Dishwashing detergent falls into the category of soaps in regard to insect control in the yard. For over 100 years, soaps have been used as a home remedy to control a variety of insects causing damage to a lawn, landscape or garden. Properly mixed and applied, detergent is an effective means of control for some insects including grubs, which are the larvae of the Japanese beetle.
Remove the lid from a 1-gallon garden spray tank. Pour 1/2 gallon of water into the tank.
Add 5 tbsp of liquid dish detergent to the 1/2 gallon of water in the tank. Place the lid on the tank and shake to mix. Remove the tank lid once again.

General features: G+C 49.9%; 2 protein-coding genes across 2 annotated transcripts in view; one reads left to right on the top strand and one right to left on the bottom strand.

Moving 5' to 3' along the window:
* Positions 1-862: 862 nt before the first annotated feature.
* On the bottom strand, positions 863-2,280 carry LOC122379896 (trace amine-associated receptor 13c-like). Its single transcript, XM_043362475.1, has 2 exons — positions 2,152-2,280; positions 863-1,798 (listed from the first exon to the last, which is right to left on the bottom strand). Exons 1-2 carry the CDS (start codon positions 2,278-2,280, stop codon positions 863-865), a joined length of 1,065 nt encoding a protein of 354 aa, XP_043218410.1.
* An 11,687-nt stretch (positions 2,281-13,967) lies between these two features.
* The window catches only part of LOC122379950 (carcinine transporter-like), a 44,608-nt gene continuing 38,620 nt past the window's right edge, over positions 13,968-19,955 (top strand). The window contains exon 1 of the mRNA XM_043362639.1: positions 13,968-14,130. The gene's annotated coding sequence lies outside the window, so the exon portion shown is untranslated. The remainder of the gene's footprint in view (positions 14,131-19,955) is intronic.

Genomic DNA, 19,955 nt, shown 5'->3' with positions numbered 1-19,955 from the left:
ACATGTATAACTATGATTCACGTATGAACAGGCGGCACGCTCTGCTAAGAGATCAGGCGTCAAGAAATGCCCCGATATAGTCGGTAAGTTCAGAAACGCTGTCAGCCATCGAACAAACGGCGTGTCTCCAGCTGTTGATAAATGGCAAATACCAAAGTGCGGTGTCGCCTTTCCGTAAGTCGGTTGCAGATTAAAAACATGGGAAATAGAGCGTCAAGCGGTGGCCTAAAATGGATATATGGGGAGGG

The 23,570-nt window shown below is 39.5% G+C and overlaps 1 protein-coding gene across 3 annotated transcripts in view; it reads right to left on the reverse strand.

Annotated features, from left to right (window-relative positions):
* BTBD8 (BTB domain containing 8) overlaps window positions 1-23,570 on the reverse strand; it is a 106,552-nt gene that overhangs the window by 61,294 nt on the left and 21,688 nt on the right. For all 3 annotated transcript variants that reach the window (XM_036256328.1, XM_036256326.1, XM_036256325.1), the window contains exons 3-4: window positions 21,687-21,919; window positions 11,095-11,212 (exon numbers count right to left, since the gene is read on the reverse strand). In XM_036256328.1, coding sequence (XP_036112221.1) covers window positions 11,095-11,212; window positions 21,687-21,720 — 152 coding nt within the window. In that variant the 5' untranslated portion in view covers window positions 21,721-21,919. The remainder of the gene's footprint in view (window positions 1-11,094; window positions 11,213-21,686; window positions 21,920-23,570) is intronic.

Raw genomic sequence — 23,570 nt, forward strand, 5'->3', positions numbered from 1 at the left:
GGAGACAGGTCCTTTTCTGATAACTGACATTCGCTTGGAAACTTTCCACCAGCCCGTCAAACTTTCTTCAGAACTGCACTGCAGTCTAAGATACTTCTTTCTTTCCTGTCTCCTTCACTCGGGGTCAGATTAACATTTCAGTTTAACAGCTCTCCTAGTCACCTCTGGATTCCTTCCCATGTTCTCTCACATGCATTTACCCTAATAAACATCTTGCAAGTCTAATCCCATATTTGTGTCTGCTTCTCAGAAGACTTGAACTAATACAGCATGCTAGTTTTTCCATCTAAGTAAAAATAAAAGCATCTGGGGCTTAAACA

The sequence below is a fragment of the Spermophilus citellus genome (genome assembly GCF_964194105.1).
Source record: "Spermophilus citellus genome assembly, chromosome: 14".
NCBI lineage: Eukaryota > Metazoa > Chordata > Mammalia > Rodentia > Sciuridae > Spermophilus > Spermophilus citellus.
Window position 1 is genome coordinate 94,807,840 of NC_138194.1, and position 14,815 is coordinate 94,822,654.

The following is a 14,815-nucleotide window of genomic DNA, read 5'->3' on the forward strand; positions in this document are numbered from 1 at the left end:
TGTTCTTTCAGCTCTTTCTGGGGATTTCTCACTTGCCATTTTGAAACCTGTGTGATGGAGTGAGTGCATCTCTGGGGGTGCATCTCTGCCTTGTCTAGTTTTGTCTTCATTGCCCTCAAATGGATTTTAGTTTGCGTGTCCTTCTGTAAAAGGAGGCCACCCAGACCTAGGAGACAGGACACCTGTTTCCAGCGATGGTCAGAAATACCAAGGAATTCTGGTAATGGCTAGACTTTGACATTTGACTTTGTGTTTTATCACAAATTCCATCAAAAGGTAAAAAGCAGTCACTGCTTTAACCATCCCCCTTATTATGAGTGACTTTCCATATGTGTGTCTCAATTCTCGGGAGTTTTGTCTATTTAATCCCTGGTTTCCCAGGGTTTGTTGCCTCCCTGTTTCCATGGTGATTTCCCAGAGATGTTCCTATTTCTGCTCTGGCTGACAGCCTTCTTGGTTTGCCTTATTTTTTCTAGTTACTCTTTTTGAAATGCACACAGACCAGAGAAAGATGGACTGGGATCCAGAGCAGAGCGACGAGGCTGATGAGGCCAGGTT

Add another 1/2 gallon of water to the spray tank, place the lid on the tank and shake to completely incorporate the detergent and water.
Choose a time in early morning or late evening when the dew point is higher and the solution will not dry as quickly as during midday. Adjust the nozzle on the end of the spray wand to a wide spray pattern.
Spray the soapy solution onto the lawn, concentrating on locations where grubs are known to be active. Apply an even spray of the solution to the lawn.
Aphids, mealybugs, psyllids and spider mites are also susceptible to soaps, according to the Colorado State University Extension.